• Flint Marko happens to have been the man who killed Uncle Ben. (A retcon.)
  • Eddie Brock happens to be the only person in the church at the moment Peter tries to get rid of the black suit.

Any one (or two) of these Fundamental Coincidences would probably go unnoticed, particularly in a superhero movie, where credibility takes a back seat to spectacle. But put together, they make the plot feel rickety, particularly when you factor in the large number of what I’ll call Minor Coincidences — things that don’t fundamentally change the story, but feel convenient all the same.

  1. The police chief decides to tell Peter about Marko now, even though he’s known the details for some time, apparently.
  2. Sandman’s first attack just happens to coincide with Spider-Man getting the key to the city.
  3. Eddie Brock is newly arrived at the Daily Bugle, and wants Peter’s job.
  4. Gwen Stacy happens to be Peter’s lab partner.
  5. Gwen Stacy happens to be in the skyscraper during the crane accident.
  6. And she’s the police chief’s daughter.
  7. And she’s Eddie Brock’s love interest.2
  8. And Gwen happens to be at the fancy restaurant on the night Peter wants to propose.

Again, you could have several of these coincidences in any movie and no one would mind. It’s largely expected that familiar faces will become imperiled in a summer action movie, so #5 feels right. Likewise, the eventual discovery of Venom’s weakness is accidental, but that plays into the genre. No foul there.

My point is not to rip on Spider-Man 3, but to urge readers to look at their own scripts with an eye towards coincidence. If you’ve written a treatment, search for the following phrases: “at the same time,” “accidentally,” “luckily,” “unfortunately,” and “meanwhile.” They’re often a tip-off that you have events happening by coincidence. There’s almost always a better alternative.

Causality trumps everything

Given a choice, try to find cause and effect. One event happens because of something else we’ve seen — ideally, something the hero himself has done.

Instead of having the hero accidentally overhear a key conversation, get him actively trying to listen. Or have an interested third party steer him in that direction — perhaps for his own reasons. At every juncture where a reader could ask “Why did that happen?”, try to have an answer that isn’t, “just because.”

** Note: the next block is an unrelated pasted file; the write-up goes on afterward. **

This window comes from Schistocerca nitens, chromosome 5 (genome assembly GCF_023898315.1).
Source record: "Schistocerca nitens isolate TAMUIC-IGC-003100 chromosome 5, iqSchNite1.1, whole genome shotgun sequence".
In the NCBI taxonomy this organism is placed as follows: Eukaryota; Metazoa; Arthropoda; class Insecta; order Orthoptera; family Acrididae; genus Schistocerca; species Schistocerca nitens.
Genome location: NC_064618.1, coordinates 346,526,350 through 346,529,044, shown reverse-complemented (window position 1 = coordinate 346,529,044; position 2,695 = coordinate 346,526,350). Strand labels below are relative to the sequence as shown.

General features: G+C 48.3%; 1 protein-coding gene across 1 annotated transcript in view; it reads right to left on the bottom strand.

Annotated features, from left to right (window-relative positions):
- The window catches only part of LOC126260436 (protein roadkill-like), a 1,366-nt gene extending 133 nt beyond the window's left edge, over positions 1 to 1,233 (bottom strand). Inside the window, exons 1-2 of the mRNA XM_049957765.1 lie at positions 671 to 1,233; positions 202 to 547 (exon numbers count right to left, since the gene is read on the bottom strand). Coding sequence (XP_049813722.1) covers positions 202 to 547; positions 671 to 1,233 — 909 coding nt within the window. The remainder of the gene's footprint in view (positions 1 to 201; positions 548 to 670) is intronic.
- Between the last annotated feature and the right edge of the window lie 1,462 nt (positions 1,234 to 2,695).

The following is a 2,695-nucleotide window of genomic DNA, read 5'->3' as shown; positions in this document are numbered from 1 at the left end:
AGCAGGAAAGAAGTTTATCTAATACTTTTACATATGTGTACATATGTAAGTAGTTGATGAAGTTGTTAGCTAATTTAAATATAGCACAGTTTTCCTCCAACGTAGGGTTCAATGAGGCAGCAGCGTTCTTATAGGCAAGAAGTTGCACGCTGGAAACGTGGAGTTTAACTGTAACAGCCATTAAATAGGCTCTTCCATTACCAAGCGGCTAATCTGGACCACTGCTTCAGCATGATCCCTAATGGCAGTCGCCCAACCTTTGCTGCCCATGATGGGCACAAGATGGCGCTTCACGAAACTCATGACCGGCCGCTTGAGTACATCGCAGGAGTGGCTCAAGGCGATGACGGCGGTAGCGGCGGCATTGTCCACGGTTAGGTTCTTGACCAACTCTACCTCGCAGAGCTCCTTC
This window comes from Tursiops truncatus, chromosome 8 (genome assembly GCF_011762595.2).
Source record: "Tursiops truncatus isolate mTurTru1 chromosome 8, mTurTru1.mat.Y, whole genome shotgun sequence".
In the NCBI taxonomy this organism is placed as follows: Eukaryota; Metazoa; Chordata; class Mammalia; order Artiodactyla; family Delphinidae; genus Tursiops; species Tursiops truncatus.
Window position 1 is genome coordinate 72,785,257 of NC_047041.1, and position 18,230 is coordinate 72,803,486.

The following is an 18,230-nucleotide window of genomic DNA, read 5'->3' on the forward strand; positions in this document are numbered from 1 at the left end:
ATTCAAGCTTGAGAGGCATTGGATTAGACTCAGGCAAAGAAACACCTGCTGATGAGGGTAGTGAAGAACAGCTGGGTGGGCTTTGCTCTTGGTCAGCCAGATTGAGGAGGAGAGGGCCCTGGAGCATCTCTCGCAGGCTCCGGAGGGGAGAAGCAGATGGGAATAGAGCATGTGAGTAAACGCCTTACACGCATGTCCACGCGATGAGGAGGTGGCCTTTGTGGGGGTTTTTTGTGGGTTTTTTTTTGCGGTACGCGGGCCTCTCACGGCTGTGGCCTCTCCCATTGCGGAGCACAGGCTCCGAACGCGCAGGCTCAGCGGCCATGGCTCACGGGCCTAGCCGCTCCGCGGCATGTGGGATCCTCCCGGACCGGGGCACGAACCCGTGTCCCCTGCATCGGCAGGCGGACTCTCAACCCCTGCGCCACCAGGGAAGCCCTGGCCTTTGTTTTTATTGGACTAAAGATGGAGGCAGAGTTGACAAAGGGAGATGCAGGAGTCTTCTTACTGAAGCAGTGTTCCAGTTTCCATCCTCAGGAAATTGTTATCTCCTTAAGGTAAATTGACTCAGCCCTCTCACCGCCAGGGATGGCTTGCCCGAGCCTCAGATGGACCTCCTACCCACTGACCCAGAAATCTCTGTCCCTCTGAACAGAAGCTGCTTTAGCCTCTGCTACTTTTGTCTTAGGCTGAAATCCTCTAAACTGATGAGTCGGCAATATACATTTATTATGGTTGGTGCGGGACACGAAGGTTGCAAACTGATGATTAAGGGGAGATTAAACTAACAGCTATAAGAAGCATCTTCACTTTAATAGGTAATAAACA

Although there are some convenient twists in the Harry Osborn plot (amnesia, for starters), the causality is clear: the New Goblin wants revenge on Spider-Man for killing his daddy in the first movie.3 It doesn’t feel like coincidence that Harry is flying around on his hoverboard. With two other villains desperate for scenes, the timing might not be opportune, but it’s clear why it’s happening.

Look for correlation

Rather than ask an audience to swallow a bunch of little implausibilities, try bundling them together.

In Heroes, imagine if each character had a completely unique origin story: Claire got her powers from a shaman; Sylar is an alien; Peter has a magic ring. You’d get frustrated pretty quickly, because a lot of screen time would go towards explaining why and how. Instead, the creators wisely decided the characters all had some mysterious gene mutation activated by an environmental change. The audience is willing to make that one big leap,4 because they’re not asked to make similar leaps each time a new character is introduced.5

For Spider-Man 3, I don’t have any magic answers on how to correlate these disparate threads — other than trimming one out, which wouldn’t be a bad place to start. But had the script dropped on my desk a month before shooting, here are a few thoughts I would have put out there in terms of the many coincidences:

  • Both Venom and Sandman are forms of disembodied consciousness that control their host subjects — people and sand, respectively. That seems thematically promising.
  • One asteroid feels random, while a meteor shower feels like an event that needs a superhero.
  • Could this meteor shower overlap with Marko’s transformation or escape? Even if it’s just in the background, it makes them feel more united.
  • Could Spider-Man be pursuing Marko at the start?
  • Could we see the symbiote choosing Peter, because he’s the strongest creature around?

Chop it out

Often, the best answer when faced with a nagging coincidence is just to remove it.

  • Do we really need the Uncle Ben retcon? It doesn’t have a lot to do with Marko’s sick-daughter motivation.
  • Couldn’t Eddie Brock already be a stringer for the Daily Bugle? If he and Peter already have history, great.
  • Does Gwen Stacy need to be Peter’s lab partner?
  • Do we even need the police chief?

Again, my point isn’t to rag on Spidey, but to urge reader-writers take a hard look at the role of coincidence in their own scripts.

Some coincidence feels genuine. In real life, we do accidentally bump into old friends at the mall. And surprise in general is a good thing — catching your reader off-balance is a worthy goal. But if a significant portion of your plot depends on chance, that’s a good indicator something’s not fully baked. The best time to tackle these problems is in the outline, asking yourself not only what happens next, but why.

  1. It’s never clear what they’re supposedly doing, or why they wouldn’t have, say, a lid on the pit. Or a videocamera to monitor the experiment.
  2. Revealing both of these points of information in one piece of dialogue was a particularly bold choice.
  3. I kept waiting for Peter to point out that Harry’s dad was a psychopath, but oh well.
  4. And a familiar leap, frankly, because of X-Men.
  5. Note that both the D.C. and Marvel universes do have multiple, often conflicting means of empowering their heroes and villains. This is good and fascinating, but I suspect it’s one reason it can be harder for a casual reader to pick up these titles. The time investment needed to get up to speed is significant. Quick: Is Scarlet Witch a witch? Ummm…Sort of.